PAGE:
# Difference: EquivalentDoc (1 vs. 7)

#### Revision 72018-04-27 - MichaelRiley

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 META TOPICPARENT name="FstQuickTour"

# Equivalent

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bool Equivalent(const Fst &fst1, const Fst &fst2, double delta = kDelta);
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`fstequivalent a.fst b.fst`
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## Examples

#### Revision 62014-04-23 - MichaelRiley

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 META TOPICPARENT name="FstQuickTour"

# Equivalent

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Weighted equivalence is sensitive to machine precision when using floating-point-based weights especially with non-integral values. Consider using RandEquivalent instead.
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## References

• Alfred V. Aho, John E. Hopcroft, and Jeffrey D. Ullman. "The Design and Analysis of Computer Programs". Addison-Wesley, 1974.

#### Revision 52014-04-23 - MichaelRiley

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 META TOPICPARENT name="FstQuickTour"

# Equivalent

## Description

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This operations determines if two epsilon-free deterministic weighted acceptors are equivalent, that is if they accept the same strings with the same weights.
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This operation determines if two epsilon-free deterministic weighted acceptors are equivalent, that is if they accept the same strings with the same weights.

## Usage

#### Revision 42014-04-23 - MichaelRiley

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 META TOPICPARENT name="FstQuickTour"

# Equivalent

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fstequivalent a.fst b.fst ||
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## Examples

 `A` `B` `C`   #### Revision 32014-03-24 - MichaelRiley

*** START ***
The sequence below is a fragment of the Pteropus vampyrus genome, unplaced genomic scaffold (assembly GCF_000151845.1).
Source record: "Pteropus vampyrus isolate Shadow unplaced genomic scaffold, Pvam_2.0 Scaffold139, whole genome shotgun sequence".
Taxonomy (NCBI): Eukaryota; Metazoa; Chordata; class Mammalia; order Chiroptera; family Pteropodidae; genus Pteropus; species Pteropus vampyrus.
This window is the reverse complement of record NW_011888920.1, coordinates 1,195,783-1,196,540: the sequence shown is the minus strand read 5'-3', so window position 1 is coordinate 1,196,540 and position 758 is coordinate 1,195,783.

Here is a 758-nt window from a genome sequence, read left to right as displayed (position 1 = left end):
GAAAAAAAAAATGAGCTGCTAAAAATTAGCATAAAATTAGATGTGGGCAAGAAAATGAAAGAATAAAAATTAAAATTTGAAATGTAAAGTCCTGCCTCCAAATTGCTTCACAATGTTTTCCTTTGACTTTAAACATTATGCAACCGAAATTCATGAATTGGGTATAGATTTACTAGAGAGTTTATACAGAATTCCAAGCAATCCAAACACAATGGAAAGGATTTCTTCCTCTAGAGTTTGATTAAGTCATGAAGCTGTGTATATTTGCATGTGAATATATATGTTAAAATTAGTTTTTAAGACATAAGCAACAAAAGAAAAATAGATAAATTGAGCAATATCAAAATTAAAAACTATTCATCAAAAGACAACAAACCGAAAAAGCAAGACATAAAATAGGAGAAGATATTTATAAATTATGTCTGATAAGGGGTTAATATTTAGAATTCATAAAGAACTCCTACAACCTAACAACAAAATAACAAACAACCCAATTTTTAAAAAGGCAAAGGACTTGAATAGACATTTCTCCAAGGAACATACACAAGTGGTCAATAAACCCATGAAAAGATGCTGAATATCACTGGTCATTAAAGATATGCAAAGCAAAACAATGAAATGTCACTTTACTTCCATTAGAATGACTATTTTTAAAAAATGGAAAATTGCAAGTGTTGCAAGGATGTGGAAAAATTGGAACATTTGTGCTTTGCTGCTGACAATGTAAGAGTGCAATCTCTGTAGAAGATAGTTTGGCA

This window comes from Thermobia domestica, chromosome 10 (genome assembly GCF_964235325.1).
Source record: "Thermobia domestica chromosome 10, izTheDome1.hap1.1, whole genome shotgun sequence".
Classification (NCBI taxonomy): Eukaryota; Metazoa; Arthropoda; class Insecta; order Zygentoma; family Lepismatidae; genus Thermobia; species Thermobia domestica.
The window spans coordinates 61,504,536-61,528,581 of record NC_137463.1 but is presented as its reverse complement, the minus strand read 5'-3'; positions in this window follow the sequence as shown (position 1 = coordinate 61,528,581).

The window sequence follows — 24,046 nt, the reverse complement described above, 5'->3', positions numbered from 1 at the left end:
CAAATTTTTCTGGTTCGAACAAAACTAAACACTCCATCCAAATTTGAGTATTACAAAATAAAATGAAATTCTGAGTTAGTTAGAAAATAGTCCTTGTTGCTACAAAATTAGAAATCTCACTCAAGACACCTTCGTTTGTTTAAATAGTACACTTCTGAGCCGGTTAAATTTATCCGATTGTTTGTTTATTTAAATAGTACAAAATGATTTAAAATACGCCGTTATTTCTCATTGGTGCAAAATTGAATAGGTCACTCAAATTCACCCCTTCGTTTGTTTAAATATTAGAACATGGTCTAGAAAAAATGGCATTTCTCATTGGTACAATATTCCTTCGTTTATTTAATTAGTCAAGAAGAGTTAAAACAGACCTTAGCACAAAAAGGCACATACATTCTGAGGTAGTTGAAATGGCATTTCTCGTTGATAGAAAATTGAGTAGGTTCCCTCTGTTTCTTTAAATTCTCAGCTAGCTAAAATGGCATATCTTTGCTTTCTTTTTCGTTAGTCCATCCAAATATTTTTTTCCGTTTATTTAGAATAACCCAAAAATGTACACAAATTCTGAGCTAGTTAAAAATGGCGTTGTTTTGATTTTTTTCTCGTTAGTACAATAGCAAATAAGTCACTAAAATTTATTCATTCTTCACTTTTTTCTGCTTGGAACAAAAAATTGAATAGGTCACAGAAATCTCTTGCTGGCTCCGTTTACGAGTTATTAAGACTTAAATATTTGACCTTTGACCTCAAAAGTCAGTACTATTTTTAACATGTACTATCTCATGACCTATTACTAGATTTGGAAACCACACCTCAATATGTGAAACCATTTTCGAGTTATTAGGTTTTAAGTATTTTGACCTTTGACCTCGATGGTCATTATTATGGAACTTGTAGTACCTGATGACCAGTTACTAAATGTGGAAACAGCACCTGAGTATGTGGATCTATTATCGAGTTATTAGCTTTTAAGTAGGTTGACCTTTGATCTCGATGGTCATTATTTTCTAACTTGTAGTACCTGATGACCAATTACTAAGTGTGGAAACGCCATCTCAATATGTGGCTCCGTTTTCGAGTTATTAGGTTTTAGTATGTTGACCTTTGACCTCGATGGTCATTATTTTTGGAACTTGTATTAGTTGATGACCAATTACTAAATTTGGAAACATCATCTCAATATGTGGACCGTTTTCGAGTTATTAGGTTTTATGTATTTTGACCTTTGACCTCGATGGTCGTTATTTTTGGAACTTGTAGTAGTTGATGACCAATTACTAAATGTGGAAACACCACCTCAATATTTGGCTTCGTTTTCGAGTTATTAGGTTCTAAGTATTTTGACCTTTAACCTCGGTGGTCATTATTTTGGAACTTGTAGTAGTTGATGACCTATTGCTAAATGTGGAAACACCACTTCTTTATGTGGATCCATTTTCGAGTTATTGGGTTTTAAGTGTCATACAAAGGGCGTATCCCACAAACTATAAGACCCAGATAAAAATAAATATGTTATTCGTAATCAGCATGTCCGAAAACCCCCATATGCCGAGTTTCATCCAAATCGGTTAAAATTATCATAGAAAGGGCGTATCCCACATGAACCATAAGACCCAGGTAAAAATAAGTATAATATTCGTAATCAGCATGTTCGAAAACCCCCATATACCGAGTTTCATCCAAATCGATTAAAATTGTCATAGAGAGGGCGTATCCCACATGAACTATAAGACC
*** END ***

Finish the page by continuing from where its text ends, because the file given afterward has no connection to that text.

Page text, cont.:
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 META TOPICPARENT name="FstQuickTour"

# Equivalent

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where n = V1 + V2 with Vi = # of states, d is the maximal out-degree and G(n) is a very slowly growing function that can be approximated by 4 by all practical purposes.
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## Caveats

Weighted equivalence is sensitive to machine precision when using floating-point-based weights especially with non-integral values. Consider using RandEquivalent instead.

## References

• Alfred V. Aho, John E. Hopcroft, and Jeffrey D. Ullman. "The Design and Analysis of Computer Programs". Addison-Wesley, 1974.

#### Revision 22010-08-17 - CyrilAllauzen

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 META TOPICPARENT name="FstQuickTour"

# Equivalent

## Description

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< This operations determines if two epsilon-free deterministic weighted acceptors are equivalent.
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This operations determines if two epsilon-free deterministic weighted acceptors are equivalent, that is if they accept the same strings with the same weights.